Earlier this year the 2019 Medscape National Physician Burnout, Depression and Suicide Report was published. One of the recommendation this report makes, is for physicians to ask themselves two questions in order to identify and address burnout in themselves. (1) How am I feeling right now? (2) What am I going to do about it?
What are your thoughts on these questions? Is this something you do or is there something else that works for you?
I would like to start of by saying that these two questions are very simplified, it is important to recognize that physician burnout is multifactorial and looking at physician burnout requires more thought. That being said, asking these two questions may help with identifying or understating some of the frustrations we encounter in our day to day lives. I find that asking myself these questions help re-focus me back to my goal of what makes me love what I do. I find that working on fixing issues that cause me frustration leads to a sense of accomplishment which helps reduce any job stress overall. Some of the things I find help reduce feelings of frustration are: attending Sharp CME event, attending meetings for physician wellness and working with staff at Sharp Grossmont to improve our physician experience. Also, keeping a balance between work and home life is very important to reducing job stress. Overall these two questions aren't enough to address physician burnout but it's a good starting point.
What are some of the resources currently available with in Sharp to address physician burnout?
I know that we have Happiness Committee events schedule regularly at Sharp Grossmont which have included chess tournaments, fishing trips, padres baseball event, currently coming up breakfast at father Joe's, Holiday parties and events to promote physician comradely. I find that these activities help reduce stress and allows us to enjoy each-others company outside of a stressful work environment. Within our own ER department, we organize meetings and get together at a physician's house, hang out, talk and not deal with work. It's been a great way to get to know my colleagues in a non-work setting and let our hair down as they say.
What does the literature say about physician wellness/ burnout?
Based on some of the literature that I have read, I've learned that some specialties such as Urology(54%), Neurology(53%), Internal Medicine(49%) and Emergency Medicine(48%) seem to have the highest rate of burnout. Women are more reported to be "burned out" than men, but this could be that men are less likely to admit to psychological problems or seek help. Some of the most common contributing factors are: charting & EMR, too many hours at work, which equates to higher rates of burnout, and lack of respect or recognition from administration/colleagues/staff.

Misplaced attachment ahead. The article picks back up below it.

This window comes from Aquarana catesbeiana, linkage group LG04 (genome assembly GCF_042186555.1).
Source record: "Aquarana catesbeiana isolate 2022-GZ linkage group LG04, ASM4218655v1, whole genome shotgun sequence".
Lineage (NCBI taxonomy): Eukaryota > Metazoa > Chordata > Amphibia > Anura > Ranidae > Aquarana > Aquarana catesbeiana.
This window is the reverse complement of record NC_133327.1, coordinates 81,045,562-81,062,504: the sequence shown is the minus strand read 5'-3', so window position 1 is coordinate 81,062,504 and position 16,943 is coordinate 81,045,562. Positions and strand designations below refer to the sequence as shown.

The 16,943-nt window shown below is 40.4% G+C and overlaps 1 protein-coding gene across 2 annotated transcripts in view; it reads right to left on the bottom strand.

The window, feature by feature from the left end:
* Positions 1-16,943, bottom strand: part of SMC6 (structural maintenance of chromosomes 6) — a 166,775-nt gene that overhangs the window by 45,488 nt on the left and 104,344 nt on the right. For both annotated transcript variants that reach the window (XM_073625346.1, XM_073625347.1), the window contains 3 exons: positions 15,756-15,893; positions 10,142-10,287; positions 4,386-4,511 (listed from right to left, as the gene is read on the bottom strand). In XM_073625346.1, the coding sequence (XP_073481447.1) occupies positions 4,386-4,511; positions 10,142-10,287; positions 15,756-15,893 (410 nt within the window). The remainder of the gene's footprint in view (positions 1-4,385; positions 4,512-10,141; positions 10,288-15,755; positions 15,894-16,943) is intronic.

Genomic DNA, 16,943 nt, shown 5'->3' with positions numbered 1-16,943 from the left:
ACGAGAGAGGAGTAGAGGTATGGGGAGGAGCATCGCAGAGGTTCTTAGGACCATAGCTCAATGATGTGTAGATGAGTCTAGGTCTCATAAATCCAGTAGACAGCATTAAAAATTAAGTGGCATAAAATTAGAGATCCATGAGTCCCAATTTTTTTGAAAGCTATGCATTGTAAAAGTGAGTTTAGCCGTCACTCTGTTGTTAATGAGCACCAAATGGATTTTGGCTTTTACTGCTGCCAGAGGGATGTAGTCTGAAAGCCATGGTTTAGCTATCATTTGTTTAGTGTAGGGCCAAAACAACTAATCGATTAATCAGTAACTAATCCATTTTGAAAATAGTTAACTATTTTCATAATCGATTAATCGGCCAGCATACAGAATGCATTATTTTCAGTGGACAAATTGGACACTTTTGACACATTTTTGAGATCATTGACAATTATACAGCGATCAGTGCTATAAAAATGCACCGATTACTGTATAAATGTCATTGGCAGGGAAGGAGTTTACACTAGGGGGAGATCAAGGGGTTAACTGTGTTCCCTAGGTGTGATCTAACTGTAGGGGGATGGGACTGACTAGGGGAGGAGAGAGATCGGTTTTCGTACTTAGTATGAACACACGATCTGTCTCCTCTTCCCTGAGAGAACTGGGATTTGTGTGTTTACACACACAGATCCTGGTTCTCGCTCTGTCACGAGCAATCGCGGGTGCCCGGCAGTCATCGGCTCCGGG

Some of the most common ways to cope with physician burnout are exercise and talking to close friends/family.
The most concerning part is that some of these physicians experiencing burnout may also suffer from depression or other underlying issues that are not discussed for one reason or another and they don't seek help. Physician burnout is a very serious concern because in some cases has lead to physicians taking their own lives.
The 2019 Medscape National Physician Burnout, Depression and Suicide Report states that there are 6 domains of wellness: Physical, Emotional, Spiritual, Intellectual, Environmental, and social. - Can you share whit us something you do to address one or some of these domains?
- Physical: I enjoy doubles tennis regularly and enjoy fishing and photography
- Emotional: I enjoy taking monthly 2-3 days off to specifically relax and unwind from everything
- Spiritual: I enjoy attending Sunday mass at church with my lovely wife
- Intellectual: I attend CME events and lectures as often as possible to rejuvenate the reasons why I choose medicine as my profession
- Environmental: Practice my photography while on hikes & walks to mentally resolve any frustrations from work.
- Social: I like to attend hospital events such as fundraisers, CME, holiday parties, and fishing trips.
What would you say to a physician going through burnout and is not sure what to do?
I would suggest that they talk to a colleague, family member or friend. Try to focus on the positives and avoid fixating on the negative. The most important thing is to talk to someone and get help.
Online Learning Spotlight